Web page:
Below are some notes about the ideas behind the poems.

(1) Recognisable by its black buds, the ash is one of the last trees to leaf in spring.

(2) The beech’s smooth bark has made it a favourite for inscriptions over the centuries; these expand as the tree grows.

(3) Their branches used for besoms in the past, birches create an environment favoured by many plants, fungi, moths and birds.

(4) To encounter a cherry was considered auspicious and fateful.

(5) The elder’s branches don’t burn well; its flowers don’t have a very pleasant smell, but make a fine drink.

(6) The horse-chestnut is easily recognisable at different times of year.

(7) Lime flowers attract bees in numbers.

(8) Planted outside houses to fend off evil spirits, the rowan’s red berries worn as a necklace were considered protective.

(9) The water-resistant resin in the wood of the Scots pine makes it good for boat-building; rosin (a residue from pine wood) is used for treating the bows of stringed instruments.

(10) Spruce wood was used in early aircraft construction, including the Wright Brother’s Kitty Hawk.

(11) A non-native tree, it’s unclear when the sycamore first arrived in Scotland. Its wood produces much heat when burned, while trees that show a ‘flame’ patterning in the wood are favoured by violin makers.

(12) Yews are often found in churchyards. The middle two lines are taken from Wordsworth’s poem ‘Yew Trees’.

With thanks to the Friends of Aden Country Park for commissioning this work.

 

Buson 2016 : Jedburgh

Snowclad_houses_in_the_nightI’m running several events this year under the heading ‘Buson 2016’, celebrating the birth 300 years ago of the great Japanese painter and haiku master Yosa Buson (1716–1783).

This week Andrew Mackenzie and I visited Jedburgh Grammar School, where we worked with S5 and S6 pupils. Andrew and I collaborated on Into Ettrick a couple of years ago, but this is the first time we’ve worked together with a school group. The idea was to create a piece which integrated image and text, as Buson did in many of his works.

We sketched and took notes at two spots by the Jed Water, near the Abbey Bridge opposite the abbey, and by the Canongate Bridge. Andrew showed them how to sketch with pencil and charcoal, while I encouraged them to be attentive to what has happening as we were there, using Norman MacCaig’s poem ‘Notations of Ten Summer Minutes’ as a model.

Back in school I guided the pupils into writing haiku based on their notes – snapshots capturing when, where and what happened – while Andrew led them in working with watercolour and pen-and-ink to develop sketches made earlier. Then we put the two together – some of the results are below.

David Blake, PT English who organised the school’s side of the session, commented:

Blank space! If there is one thing which I will always remember from the Yosa Buson workshop which I took part in, along with 35 Higher and Advanced Higher English pupils, it is the importance of blank space. As both artist and poet Buson would have instinctively understood the relationship between the visual and the written – something that we often forget.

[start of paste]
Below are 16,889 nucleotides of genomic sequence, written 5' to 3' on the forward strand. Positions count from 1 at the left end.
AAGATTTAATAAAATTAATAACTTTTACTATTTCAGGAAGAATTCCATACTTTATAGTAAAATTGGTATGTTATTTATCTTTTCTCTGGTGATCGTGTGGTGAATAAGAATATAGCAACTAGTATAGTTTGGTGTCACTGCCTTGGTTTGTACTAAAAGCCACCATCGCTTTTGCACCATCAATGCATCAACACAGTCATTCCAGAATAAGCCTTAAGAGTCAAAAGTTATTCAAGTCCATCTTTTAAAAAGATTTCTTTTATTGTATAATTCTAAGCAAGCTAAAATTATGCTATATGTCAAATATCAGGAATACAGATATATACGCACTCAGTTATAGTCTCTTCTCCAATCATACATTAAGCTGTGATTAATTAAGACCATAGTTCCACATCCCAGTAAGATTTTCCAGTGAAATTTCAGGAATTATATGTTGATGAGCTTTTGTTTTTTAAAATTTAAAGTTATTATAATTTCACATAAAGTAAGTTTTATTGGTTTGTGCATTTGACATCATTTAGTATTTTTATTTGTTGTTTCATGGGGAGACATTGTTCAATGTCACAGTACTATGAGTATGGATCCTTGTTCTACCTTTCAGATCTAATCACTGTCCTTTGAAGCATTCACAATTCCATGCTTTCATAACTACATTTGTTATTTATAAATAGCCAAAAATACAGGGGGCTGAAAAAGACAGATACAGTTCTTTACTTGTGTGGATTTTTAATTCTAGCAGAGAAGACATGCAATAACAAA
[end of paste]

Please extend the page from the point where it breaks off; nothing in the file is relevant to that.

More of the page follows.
Our day began somewhat greyer than I had hoped and the pupils’ initial enthusiasm reflected that sombre sky but as the first part of the day proceeded they quickly began to respond to what they saw in both visual and written mediums. Pupils who claimed that they could not draw were working hard to create images of what they saw, within minutes of being given a writing task they were enthusiastically coming up with ideas that I would struggle to draw out of them in the classroom. By the afternoon, armed with the sketchbooks in which we had drawn what we had seen and written down our thoughts, we were ready to embark on the production of ink illustrations and haiku poems. The quality of some of the work that the pupils produced was well beyond their expectations and despite their many claims that their work was rubbish you could see they were secretly pleased with how well their paintings and poems had turned out; one or two even confided that they had gone home that night and made further use of their sketchbooks!

This was one of the most enjoyable workshops that I have experienced in my teaching career and one which I believe that, as well as the wonderful creative experience of producing the visual art, the pupils got a lot out of in terms of their understanding of how to write effectively: in writing, as in art, it is as much about what you leave out as that which you put in – blank space.

With thanks to Jedburgh Grammar School, and to the GB Sasakawa Foundation for funding the work.

River Connections, Inverness

lost tongue

At the end of September I was in Inverness, where I saw a batch of poems I wrote last year about the River Ness and its vast catchment area being installed on the new flood wall. I’d been asked by Mary Bourne to produce the work, which she intended to carve directly onto the wall, but it turned out the stone wasn’t good for carving (a soft sandstone, with hard bits of quartz spread erratically through it), so she had most of the poems etched onto steel and set into the wall. The masons were at work setting them into the coping as we walked along the riverbank in unseasonably warm sunshine.

The poems are mostly on Bank Street, between the Young Street Bridge and the pedestrian bridge, though there are a few beyond that, along Douglas Row towards the Friars Bridge. A further group of texts will be installed on the west bank of the river in the new year, and stones featuring circle poems written by local writers are to be installed at Kessock Road near the mouth of the river shortly.

Seven Miles
Uillte
Loch nan Oighreagan
never freeze
Loch Ness, Columba
immigrants and emigrants